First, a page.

For Anne

We’ll walk again.
We’ve known, between us,
sickness and fear, the madness
that makes friendship loneliness,
mislaid vocations, learned to love,
never quite forgotten that we walked
or that we’ll walk again.

We’ll walk again:
drink wine that springs from roadside fountains,
meet angels, know them by
their wire-spoked wing-umbrellas,
understand the Incarnation
eating sardines on Maundy Thursday,
hear the cock crow mid-Mass, standing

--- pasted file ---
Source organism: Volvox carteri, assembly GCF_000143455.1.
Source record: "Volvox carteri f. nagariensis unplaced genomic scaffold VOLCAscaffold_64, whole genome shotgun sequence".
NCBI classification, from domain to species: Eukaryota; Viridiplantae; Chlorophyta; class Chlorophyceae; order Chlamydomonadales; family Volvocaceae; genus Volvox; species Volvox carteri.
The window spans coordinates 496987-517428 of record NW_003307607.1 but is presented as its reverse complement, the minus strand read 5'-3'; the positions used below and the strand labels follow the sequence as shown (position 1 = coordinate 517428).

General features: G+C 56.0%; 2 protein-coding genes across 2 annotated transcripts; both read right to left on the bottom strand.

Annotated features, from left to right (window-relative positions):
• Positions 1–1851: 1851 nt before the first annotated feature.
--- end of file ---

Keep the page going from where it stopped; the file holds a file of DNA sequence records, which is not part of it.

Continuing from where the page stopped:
out where hands weren’t washed or wine poured,
toil across endless dusty plains,
follow the stars spread westwards, seen once,
follow the subtle trail of golden shells,
wonder how your great-grandfather
walked almost all the way up Everest
(and then, more, down again)
while your feet dissolve in friction.
I’ll turn out, another seven times,
not to be Irish,
disappoint another seven bands of pilgrims;
we’ll walk west,
catch wandering horreos,
sing psalms in kitchens so new,
so ill-equipped,
there’s nothing else to do there,
we’ll walk,
hug, disbelieving, in the square,
pat St James
on his shoulder,

It won’t, of course, be like that this time,
but even so, we’ll walk.

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